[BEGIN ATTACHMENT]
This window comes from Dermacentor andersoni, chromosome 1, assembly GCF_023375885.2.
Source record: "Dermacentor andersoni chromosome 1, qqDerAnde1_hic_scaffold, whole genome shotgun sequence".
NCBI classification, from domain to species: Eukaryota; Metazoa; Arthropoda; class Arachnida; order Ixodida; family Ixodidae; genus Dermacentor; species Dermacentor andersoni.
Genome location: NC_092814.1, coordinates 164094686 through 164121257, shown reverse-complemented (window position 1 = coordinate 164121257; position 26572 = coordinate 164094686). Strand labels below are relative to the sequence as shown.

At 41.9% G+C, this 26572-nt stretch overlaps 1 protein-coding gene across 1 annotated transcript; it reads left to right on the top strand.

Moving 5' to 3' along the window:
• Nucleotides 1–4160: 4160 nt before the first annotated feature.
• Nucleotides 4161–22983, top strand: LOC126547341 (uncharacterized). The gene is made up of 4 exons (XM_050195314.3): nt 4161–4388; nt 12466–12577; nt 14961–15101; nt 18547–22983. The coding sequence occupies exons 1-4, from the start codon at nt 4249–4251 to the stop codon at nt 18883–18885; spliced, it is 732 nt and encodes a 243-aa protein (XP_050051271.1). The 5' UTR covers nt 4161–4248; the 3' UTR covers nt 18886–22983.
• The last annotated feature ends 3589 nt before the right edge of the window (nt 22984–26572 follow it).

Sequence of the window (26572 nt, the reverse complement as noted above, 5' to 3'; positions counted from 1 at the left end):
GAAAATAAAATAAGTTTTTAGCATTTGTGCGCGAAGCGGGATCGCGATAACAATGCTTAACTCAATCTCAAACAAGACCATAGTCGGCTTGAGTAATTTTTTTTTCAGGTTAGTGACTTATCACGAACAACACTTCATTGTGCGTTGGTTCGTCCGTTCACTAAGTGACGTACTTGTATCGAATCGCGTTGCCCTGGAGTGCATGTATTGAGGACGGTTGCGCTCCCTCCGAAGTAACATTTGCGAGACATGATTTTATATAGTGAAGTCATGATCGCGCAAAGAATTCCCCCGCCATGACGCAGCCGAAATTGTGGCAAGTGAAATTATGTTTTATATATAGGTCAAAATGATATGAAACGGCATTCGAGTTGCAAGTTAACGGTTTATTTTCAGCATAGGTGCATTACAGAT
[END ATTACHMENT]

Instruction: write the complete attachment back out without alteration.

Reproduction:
This window comes from Dermacentor andersoni, chromosome 1, assembly GCF_023375885.2.
Source record: "Dermacentor andersoni chromosome 1, qqDerAnde1_hic_scaffold, whole genome shotgun sequence".
NCBI classification, from domain to species: Eukaryota; Metazoa; Arthropoda; class Arachnida; order Ixodida; family Ixodidae; genus Dermacentor; species Dermacentor andersoni.
Genome location: NC_092814.1, coordinates 164094686 through 164121257, shown reverse-complemented (window position 1 = coordinate 164121257; position 26572 = coordinate 164094686). Strand labels below are relative to the sequence as shown.

At 41.9% G+C, this 26572-nt stretch overlaps 1 protein-coding gene across 1 annotated transcript; it reads left to right on the top strand.

Moving 5' to 3' along the window:
• Nucleotides 1–4160: 4160 nt before the first annotated feature.
• Nucleotides 4161–22983, top strand: LOC126547341 (uncharacterized). The gene is made up of 4 exons (XM_050195314.3): nt 4161–4388; nt 12466–12577; nt 14961–15101; nt 18547–22983. The coding sequence occupies exons 1-4, from the start codon at nt 4249–4251 to the stop codon at nt 18883–18885; spliced, it is 732 nt and encodes a 243-aa protein (XP_050051271.1). The 5' UTR covers nt 4161–4248; the 3' UTR covers nt 18886–22983.
• The last annotated feature ends 3589 nt before the right edge of the window (nt 22984–26572 follow it).

Sequence of the window (26572 nt, the reverse complement as noted above, 5' to 3'; positions counted from 1 at the left end):
GAAAATAAAATAAGTTTTTAGCATTTGTGCGCGAAGCGGGATCGCGATAACAATGCTTAACTCAATCTCAAACAAGACCATAGTCGGCTTGAGTAATTTTTTTTTCAGGTTAGTGACTTATCACGAACAACACTTCATTGTGCGTTGGTTCGTCCGTTCACTAAGTGACGTACTTGTATCGAATCGCGTTGCCCTGGAGTGCATGTATTGAGGACGGTTGCGCTCCCTCCGAAGTAACATTTGCGAGACATGATTTTATATAGTGAAGTCATGATCGCGCAAAGAATTCCCCCGCCATGACGCAGCCGAAATTGTGGCAAGTGAAATTATGTTTTATATATAGGTCAAAATGATATGAAACGGCATTCGAGTTGCAAGTTAACGGTTTATTTTCAGCATAGGTGCATTACAGAT